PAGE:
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#7

rcuba87

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Hello ArdentKid,

I find these tutorials helpful in reinforcing what I was already applying on my own application. But I was wondering about one particular aspect that I am not too sure about.

How do you access class properties from an instance function?

For example, say your Enemy class had a class property maxAttacks to define the maximum number of attacks the enemy can do. This should apply to all enemies, hence why it makes sense to make it a class property.

Now, each enemy instance has the attack() function where part of it would check if that maximum has been reached, but within that attack function, 'self' refers to the enemy instance not the Enemy class.

Now, upon creating each enemy instance I could copy the value of that class property to a property in the instance thus making it available through 'self' in the attack function. But since it is going to be the same for every instance, it seems wasteful to do that.

Thanks for your help.
uid: 142439 topic_id: 33679 reply_id: 134739


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#8

ArdentKid

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Hey rcuba87 - You can reference those "static class variables" by just using the class name! For example:

--Enemy.lua
local Enemy = {
   MaxAttacks = 10
}

function Enemy:New()
   --blah blah
end

function Enemy:attack()
   if (self.totalAttacks == Enemy.MaxAttacks) then
      --do stuff
   end
end

As a matter of fact, anything defined "locally" outside of the class functions, but in the same file (including the Class itself) are available to all the functions in that file. Hope that helps!
uid: 36792 topic_id: 33679 reply_id: 134743


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#9

rcuba87

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Hey ArdentKid,

Thanks for the reply, definitely helped. I don't know why I didn't just try that at first. I'm sorry to bother you again, but I have another question regarding an OO approach in LUA. Sorry if it is a bit long, but I would really appreciate your opinion.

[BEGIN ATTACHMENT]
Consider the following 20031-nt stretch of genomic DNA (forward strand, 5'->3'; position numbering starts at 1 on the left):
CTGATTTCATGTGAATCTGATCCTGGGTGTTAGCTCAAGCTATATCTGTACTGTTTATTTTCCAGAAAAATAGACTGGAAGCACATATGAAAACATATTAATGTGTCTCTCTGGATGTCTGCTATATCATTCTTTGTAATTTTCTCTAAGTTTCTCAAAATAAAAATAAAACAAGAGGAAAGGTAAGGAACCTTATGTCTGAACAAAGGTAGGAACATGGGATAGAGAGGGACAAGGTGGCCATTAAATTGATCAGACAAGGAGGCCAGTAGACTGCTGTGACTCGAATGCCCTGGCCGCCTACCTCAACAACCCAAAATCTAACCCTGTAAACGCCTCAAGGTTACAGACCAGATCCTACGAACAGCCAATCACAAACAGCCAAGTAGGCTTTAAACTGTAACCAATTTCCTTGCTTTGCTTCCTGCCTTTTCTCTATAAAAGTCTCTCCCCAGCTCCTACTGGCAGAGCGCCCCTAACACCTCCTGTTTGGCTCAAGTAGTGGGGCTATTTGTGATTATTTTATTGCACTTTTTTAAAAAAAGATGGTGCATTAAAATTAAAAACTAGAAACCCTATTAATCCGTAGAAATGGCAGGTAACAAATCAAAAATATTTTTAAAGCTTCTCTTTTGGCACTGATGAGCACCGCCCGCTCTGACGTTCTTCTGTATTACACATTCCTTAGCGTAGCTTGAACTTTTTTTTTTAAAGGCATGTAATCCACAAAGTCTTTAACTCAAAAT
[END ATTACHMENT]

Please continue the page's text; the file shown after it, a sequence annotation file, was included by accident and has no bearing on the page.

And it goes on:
How would you handle Subclassing/Inheritance in your implementation (specially regarding the Instances recycling)?

To keep with the running example (even though I don't have 'enemies' in my app haha), One could keep the single 'Enemy' class and create some logic to differentiate between types of instances and create or re-use the specific instances (i.e. with the specific image/sprites and specific properties/values) when necessary, but it makes more sense to make them into their own subclasses.

My issue is exactly how to handle the inheritance while maintaining the idea of the instance recycling.

Here is how I see it. Please let me know what you think.

First the parent Enemy class. It only defines and prepares an instance and attaches any properties and functions that every Enemy type should have. It does not keep track of instances. This is up to the subclasses

--Enemy.lualocal Enemy = {    -- All class properties Enemy}function Enemy:New(config)    -- Create new Image/Sprite using parameters included in 'config'    -- Attach all instance level properties that all enemy objects should have with values from 'config'    -- Attach all instance level functions that all enemy objects should have    -- Return the instanceend-- All other function definitions (like the instance functions) for this parent classreturn Enemy


Now the subclass. This uses the parent class to create a basic instance, attaches all properties/functions specific to the sublcass instances and also keeps track of its own instances for recycling.
--SubEnemy.lualocal Enemy = EnemyClass    -- EnemyClass = require( "Enemy" ) has already been called on whatever script will include this Enemy sublcasslocal SubEnemy = {    -- All class properties for Subenemy    Instances = {},    defaultConfig = nil  -- This would be the default values of all properties (including Image/Sprite info) for all instances of this class}--This function would be called right after loading the script with a table of all the default values to be used when generating new instancesfunction SubEnemy:Initialize(config)    defaultConfig = configendfunction SubEnemy:New(config)     local seInstance = Enemy:New(config) -- The 'config' used would be either the parameter to this function or, if that is nil, then the 'defaultConfig' of the class       -- Attach all instance level properties of subEnemy objects with values from 'config', if 'config' is nil, use class defaultConfig    -- Attach all instance level functions subEnemy objects    -- Override any property/function necessary by just re-defining and re-assigning    table.insert(self.Instances, seInstance)    return seInstanceendfunction SubEnemy:Get(config)    -- Check for available instance, if so, reset using 'config', if 'config' is nil, use class defaultConfig    -- If no instance is available, create a new one (passing 'config')    -- return the new instanceendfunction SubEnemy:Dispose(obj)	-- As your implementationend-- All other function definitions (like the instance functions) for this parent classreturn SubEnemy